Nutrition

 

Gluten


Gluten is a protein found in all forms of wheat (including durum, semolina, and spelt), rye, oats, barley and related grain hybrids such as triticale and kamut.


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What is gluten?

Gluten comes from the Latin word for ‘glue’ and is an elastic protein found in grains including wheat, rye, oats, triticale, durum, spelt, kamut and barley. Gluten provides bread dough with its elasticity by trapping gases released during the fermentation process - this helps the dough to rise. During the cooking process, gluten becomes firm – this helps to ensure the bread maintains its proper shape and gives bread its honeycomb-like structure.

Some people have a condition known as coeliac disease; these people are unable to digest the gluten protein and must therefore remove gluten from their diet.

Should I avoid gluten?

In those individuals with diagnosed coeliac disease, gluten damages the lining of the small bowel and must therefore be strictly avoided. Other people may have a sensitivity to either wheat or gluten which causes symptoms of stomach discomfort. They may feel more comfortable with a diet which is lower in gluten, however complete exclusion is often not necessary.

In general, gluten is a safe and natural component of many foods and should not be removed from the diet. If you feel that you have a problem with gluten, it is best to contact your doctor or a dietitian who will guide you through investigations of your concern. Self-diagnosis of a food intolerance is strongly warned against as any diet which avoids certain foods may result in vitamin and mineral deficiencies and further health complications.

Coeliac disease

Coeliac disease (pronounced seel-ee-ak) is an auto-immune disease, which occurs when the body is intolerant to gluten, a protein found in a number of grains. Exposure to gluten in a sensitive person causes damage to the lining of the small intestine (see diagram below). This damage can result in decreased absorption of nutrients and a wide variety of symptoms such as diarrhoea, weight loss, anaemia and bloating. Even though symptoms may not always be obvious, damage to the gut wall still occurs which can have detrimental effects on health. The exact cause of coeliac disease is not yet known, but it appears genetic and environmental factors play important roles.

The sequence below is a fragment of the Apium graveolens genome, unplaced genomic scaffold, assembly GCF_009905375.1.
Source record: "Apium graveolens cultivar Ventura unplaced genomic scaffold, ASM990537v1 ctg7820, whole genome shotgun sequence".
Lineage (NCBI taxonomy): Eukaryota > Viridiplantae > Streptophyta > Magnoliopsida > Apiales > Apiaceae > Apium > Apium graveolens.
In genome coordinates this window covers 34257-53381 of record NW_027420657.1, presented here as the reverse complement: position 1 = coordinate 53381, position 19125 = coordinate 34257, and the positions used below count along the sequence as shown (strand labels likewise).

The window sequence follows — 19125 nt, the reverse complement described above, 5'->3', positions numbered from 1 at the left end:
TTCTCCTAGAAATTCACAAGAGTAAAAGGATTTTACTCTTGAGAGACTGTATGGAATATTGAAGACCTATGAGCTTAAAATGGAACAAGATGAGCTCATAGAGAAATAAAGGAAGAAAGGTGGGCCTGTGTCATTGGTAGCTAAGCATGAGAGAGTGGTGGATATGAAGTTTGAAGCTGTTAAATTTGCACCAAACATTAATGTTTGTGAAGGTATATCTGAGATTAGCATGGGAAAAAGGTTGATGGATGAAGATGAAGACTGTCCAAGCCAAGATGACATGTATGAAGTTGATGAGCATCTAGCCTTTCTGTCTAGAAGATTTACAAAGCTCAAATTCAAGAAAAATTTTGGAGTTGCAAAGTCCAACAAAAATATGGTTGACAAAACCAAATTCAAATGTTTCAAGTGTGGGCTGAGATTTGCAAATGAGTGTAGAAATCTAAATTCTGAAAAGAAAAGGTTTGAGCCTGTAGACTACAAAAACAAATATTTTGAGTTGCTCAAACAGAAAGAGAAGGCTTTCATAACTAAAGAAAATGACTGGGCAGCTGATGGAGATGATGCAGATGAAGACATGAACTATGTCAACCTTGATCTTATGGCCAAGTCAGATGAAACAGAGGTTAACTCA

Coeliac disease is a permanent medical condition, and  the only treatment for coeliac disease is total avoidance of gluten-containing foods. Long-term problems associated with failure to adhere to a strict gluten-free diet include increased risk of bowel lymphoma (a type of cancer), osteoporosis, infertility and chronic ill health. The risk of these is no greater than normal when a gluten-free diet is followed.

Removing gluten from the diet is not easy. Grains are used in the preparation of many foods. It is often hard to tell by an ingredient's name what may be in it, so it is easy to eat gluten without even knowing it. However, staying on a strict gluten-free diet can dramatically improve the patient's condition. Since it is necessary to remain on the gluten-free diet throughout life, it will be helpful to review it with a registered dietitian.

Special considerations

  1. The person who prepares the patient's food must fully understand the gluten-free diet. Read food labels carefully and do not use anything that contains the following grains: wheat, rye, barley and oats. Buckwheat, millet, amaranth and quinoa are deemed to be gluten-free as long as they are free from wheat contamination; some buckwheat flours have wheat flour in them. The following do not contain gluten and can be eaten in any amount: corn, potato, rice, soybeans, tapioca, arrowroot, and carob.
  2. Grains are used in the processing of many ingredients, so it will be necessary to seek out hidden gluten. The following terms found in food labels may mean that there is gluten in the product.
    • Hydrolyzed Vegetable Protein (HVP), unless made from soy or corn
    • Flour or Cereal products, unless made with pure rice flour, corn flour, potato flour, or soy flour
    • Vegetable Protein unless made from soy or maize
    • Malt or Malt Flavouring unless derived from maize
    • Modified Starch or Modified Food Starch unless arrowroot, corn, potato, tapioca, waxy maize, or maize is used
    • Vegetable Gum unless vegetable gums are carob bean gum, locust bean gum, cellulose gum, guar gum, gum arabic, gum aracia, gum tragacanth, xanthan gum, or vegetable starch
    • Soy Sauce or Soy Sauce Solids unless you know they do not contain wheat
    • Distilled White Vinegar is made from grains and may contain gluten. Many commercially prepared condiments are prepared with distilled white vinegar and may contain very small amounts of gluten.